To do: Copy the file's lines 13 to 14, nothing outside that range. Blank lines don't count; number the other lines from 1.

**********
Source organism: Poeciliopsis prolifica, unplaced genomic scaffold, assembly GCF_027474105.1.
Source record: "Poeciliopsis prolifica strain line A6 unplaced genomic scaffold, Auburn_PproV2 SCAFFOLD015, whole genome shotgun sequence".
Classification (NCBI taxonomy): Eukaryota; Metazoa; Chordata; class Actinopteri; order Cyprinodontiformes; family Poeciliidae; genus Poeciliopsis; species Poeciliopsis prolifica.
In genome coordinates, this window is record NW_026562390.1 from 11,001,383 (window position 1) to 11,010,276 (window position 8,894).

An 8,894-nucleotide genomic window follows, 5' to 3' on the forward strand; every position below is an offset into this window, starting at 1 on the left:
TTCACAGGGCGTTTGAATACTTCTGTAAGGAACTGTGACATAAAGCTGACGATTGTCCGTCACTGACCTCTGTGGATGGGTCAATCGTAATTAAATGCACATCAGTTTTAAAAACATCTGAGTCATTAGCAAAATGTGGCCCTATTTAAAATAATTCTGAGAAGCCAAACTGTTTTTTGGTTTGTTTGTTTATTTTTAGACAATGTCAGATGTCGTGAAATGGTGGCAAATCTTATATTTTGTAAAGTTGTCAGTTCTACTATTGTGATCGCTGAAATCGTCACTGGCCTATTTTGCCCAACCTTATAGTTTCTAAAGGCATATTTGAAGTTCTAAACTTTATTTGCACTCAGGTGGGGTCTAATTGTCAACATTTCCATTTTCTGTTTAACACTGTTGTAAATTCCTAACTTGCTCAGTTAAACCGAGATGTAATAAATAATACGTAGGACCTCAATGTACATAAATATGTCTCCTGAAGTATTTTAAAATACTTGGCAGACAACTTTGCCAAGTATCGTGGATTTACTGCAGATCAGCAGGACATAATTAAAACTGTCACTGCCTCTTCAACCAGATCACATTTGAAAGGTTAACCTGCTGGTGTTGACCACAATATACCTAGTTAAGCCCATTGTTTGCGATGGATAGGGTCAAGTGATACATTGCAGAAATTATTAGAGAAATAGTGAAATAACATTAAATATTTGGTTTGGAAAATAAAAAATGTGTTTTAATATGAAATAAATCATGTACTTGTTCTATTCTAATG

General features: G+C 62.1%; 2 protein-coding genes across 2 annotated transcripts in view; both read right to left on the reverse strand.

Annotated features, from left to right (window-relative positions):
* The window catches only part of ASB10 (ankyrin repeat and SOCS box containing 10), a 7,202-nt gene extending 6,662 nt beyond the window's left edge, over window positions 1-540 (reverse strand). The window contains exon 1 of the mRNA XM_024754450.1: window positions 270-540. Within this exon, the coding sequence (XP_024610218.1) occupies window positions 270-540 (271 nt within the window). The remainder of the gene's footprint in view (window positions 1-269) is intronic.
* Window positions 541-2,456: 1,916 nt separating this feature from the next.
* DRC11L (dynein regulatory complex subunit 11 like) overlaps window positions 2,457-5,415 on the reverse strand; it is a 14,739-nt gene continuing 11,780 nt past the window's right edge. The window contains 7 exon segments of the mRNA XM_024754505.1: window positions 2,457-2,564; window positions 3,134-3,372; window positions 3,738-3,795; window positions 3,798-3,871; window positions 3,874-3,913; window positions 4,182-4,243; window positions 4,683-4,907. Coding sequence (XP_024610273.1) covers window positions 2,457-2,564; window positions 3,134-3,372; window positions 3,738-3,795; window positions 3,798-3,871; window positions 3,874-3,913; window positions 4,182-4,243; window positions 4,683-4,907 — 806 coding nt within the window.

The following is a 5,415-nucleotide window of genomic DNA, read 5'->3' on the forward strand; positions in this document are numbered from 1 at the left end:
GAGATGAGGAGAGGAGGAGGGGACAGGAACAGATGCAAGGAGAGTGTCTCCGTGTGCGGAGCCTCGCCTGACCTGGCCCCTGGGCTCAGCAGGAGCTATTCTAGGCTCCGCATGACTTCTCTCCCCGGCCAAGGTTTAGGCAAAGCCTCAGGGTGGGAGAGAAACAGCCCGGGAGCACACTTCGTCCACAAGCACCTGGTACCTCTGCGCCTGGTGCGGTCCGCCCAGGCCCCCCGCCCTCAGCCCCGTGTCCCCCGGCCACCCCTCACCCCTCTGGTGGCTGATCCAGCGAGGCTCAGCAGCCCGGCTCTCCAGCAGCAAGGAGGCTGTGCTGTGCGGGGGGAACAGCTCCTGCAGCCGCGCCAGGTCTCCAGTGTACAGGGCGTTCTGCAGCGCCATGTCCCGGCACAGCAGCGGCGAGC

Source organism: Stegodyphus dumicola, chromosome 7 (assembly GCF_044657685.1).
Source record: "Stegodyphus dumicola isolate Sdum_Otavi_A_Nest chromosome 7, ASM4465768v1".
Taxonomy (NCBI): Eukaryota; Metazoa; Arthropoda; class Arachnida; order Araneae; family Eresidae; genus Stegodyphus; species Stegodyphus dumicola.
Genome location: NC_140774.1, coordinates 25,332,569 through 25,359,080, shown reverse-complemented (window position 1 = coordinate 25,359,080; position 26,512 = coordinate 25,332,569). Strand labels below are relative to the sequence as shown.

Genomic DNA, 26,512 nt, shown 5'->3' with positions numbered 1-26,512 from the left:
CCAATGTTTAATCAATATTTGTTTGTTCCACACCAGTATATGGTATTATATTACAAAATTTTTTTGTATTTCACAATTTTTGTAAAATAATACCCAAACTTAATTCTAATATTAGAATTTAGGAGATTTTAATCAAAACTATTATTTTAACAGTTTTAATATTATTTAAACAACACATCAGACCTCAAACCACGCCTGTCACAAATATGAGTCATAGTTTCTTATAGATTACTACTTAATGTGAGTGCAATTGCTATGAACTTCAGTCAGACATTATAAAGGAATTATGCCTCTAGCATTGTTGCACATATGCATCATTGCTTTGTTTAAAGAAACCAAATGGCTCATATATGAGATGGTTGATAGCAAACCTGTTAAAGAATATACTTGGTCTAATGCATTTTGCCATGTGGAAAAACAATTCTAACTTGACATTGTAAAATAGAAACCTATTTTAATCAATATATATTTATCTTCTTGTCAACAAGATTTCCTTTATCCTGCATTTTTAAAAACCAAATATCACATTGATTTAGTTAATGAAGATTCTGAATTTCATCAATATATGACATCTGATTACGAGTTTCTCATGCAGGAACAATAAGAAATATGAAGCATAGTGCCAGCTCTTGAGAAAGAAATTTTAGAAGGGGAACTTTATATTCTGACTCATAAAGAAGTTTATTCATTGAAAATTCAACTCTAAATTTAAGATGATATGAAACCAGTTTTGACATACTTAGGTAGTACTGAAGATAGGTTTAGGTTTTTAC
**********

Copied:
GAGATGAGGAGAGGAGGAGGGGACAGGAACAGATGCAAGGAGAGTGTCTCCGTGTGCGGAGCCTCGCCTGACCTGGCCCCTGGGCTCAGCAGGAGCTATTCTAGGCTCCGCATGACTTCTCTCCCCGGCCAAGGTTTAGGCAAAGCCTCAGGGTGGGAGAGAAACAGCCCGGGAGCACACTTCGTCCACAAGCACCTGGTACCTCTGCGCCTGGTGCGGTCCGCCCAGGCCCCCCGCCCTCAGCCCCGTGTCCCCCGGCCACCCCTCACCCCTCTGGTGGCTGATCCAGCGAGGCTCAGCAGCCCGGCTCTCCAGCAGCAAGGAGGCTGTGCTGTGCGGGGGGAACAGCTCCTGCAGCCGCGCCAGGTCTCCAGTGTACAGGGCGTTCTGCAGCGCCATGTCCCGGCACAGCAGCGGCGAGC

Source organism: Stegodyphus dumicola, chromosome 7 (assembly GCF_044657685.1).